From necrotopias to thalassopias: designing spatial (dis)continuities in Calatrava’s Museum of Tomorrow
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The Museum of Tomorrow is a neo-futurist architectural creation and an educational-touristic landmark erected in an abandoned and crime-infested port (Porto Maravilha) of Rio de Janeiro before Rio 2016. Situated in a heritage site that brings together the city’s past and future legacies, it was intended as a problematisation of humanity’s survival in the context of climate change and unrestrained capitalist development. Its principal conception by Spanish architect Santiago Calatrava, and completion with audio-visual installations by an international artistic contingent, including American artists and Brazilian filmmaker and ceremonial director Fernando Meirelles, showcase the complexities of global imaginaries of mobility.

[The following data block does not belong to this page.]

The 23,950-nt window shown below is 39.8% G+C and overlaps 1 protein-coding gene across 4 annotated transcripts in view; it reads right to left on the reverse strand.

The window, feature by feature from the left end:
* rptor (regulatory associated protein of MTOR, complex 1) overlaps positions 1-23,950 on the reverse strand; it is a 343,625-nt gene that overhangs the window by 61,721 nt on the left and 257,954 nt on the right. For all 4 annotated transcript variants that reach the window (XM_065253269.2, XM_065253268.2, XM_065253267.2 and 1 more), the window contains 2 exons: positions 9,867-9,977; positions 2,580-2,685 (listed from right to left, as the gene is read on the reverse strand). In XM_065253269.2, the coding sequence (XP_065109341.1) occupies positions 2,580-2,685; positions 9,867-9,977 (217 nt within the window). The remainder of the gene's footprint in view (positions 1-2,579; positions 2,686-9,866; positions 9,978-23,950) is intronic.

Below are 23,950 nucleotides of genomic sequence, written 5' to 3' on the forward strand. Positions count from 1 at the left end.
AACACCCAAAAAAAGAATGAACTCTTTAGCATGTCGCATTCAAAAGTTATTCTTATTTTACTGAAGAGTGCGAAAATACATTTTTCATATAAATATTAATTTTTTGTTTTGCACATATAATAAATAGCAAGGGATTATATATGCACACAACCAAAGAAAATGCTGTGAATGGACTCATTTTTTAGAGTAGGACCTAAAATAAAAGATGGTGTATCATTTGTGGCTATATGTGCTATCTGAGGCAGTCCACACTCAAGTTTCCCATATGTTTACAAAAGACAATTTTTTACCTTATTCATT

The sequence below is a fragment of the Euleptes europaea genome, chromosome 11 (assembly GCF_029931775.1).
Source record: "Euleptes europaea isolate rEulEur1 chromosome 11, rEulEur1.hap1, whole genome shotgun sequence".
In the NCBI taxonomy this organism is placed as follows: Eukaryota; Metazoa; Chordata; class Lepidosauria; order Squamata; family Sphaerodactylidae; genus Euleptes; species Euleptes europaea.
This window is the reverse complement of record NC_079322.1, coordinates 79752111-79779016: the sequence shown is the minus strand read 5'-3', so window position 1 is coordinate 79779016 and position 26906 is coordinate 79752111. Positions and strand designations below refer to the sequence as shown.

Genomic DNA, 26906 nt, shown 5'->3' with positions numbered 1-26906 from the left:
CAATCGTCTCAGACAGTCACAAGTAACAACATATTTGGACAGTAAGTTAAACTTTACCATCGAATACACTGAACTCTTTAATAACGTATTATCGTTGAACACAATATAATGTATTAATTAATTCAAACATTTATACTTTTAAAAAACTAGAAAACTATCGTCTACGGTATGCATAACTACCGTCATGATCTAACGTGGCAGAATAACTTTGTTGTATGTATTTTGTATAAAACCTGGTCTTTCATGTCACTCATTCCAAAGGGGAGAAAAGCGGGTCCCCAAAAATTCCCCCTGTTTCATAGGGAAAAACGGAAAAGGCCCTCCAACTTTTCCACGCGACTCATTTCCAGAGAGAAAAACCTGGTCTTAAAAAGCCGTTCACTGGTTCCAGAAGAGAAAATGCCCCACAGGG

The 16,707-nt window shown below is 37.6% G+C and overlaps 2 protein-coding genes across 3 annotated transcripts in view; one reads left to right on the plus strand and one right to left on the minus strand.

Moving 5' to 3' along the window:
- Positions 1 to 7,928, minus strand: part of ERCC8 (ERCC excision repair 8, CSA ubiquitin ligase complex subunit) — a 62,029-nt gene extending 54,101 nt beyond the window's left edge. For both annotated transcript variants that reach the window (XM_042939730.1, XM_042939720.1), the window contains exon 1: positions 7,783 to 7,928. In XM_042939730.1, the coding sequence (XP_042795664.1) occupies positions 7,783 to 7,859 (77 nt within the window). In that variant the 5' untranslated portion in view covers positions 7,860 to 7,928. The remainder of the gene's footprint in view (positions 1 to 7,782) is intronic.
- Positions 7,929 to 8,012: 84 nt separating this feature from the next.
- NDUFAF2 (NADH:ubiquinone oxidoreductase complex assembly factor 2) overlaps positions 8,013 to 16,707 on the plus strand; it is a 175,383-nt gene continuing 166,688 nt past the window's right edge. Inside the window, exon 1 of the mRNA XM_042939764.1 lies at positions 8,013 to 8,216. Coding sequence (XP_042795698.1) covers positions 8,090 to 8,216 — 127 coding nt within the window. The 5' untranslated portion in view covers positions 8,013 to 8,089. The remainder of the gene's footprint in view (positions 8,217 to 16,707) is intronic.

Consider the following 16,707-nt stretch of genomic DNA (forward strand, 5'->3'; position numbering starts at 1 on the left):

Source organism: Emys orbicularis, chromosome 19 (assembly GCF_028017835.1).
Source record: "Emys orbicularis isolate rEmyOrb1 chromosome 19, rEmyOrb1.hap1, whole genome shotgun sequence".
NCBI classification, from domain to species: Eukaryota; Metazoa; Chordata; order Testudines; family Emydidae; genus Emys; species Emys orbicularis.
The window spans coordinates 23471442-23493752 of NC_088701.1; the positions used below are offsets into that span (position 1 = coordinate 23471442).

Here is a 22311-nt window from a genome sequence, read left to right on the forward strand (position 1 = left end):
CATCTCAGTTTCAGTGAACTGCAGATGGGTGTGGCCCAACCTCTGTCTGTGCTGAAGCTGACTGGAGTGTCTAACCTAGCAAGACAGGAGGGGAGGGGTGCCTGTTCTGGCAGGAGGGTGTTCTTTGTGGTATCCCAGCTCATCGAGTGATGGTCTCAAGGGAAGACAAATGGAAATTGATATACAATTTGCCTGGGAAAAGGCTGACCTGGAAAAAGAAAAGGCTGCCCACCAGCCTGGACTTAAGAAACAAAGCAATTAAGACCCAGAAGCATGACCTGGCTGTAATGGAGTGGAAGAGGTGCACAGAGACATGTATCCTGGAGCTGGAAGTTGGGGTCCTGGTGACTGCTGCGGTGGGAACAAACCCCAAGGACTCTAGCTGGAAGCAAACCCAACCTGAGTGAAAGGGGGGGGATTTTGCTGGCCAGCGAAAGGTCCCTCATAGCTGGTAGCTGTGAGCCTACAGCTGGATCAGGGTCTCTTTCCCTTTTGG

As a multi-scalar initiative featuring local, state and international partners, the Museum showcases the ways concerns over ecosystemic erosion are addressed in performative/artistic ways. I argue that its artistic/architectural creators call into being a dual utopic method: as an artistic practice and a form of recreation of life from death. First, I speculate how, by enrooting the Museum in Rio’s built maritime environment, local heritage conservation and spatialized social inequalities, they enact a ‘choreotopographic tour’, a ritualistic journey through cultural sites for global visitors. Second, I examine how its installations produce dark travel through the mobilisation of technology: a haphazard esoteric audio-visual journey that concludes with a potential return to humanity’s roots, Nature. Combining embodied (walking around the Museum’s heritage environs) and cognitive mobilities (speculating humanity/earth’s end and potential ‘beginnings’ in the Museum’s interior, through its audio-visual installations/artefacts), the Museum produces utopian meta-movement. With industrial modernism as its core, this meta-movement compels visitors to oscillate physically, emotionally and cognitively between necrotopic scenarios (environmental erosion, slum pollution, Brazil’s submerged slave heritage) and thalasso(to)pic fluidity (tourism, the possibility to attain good life, hope).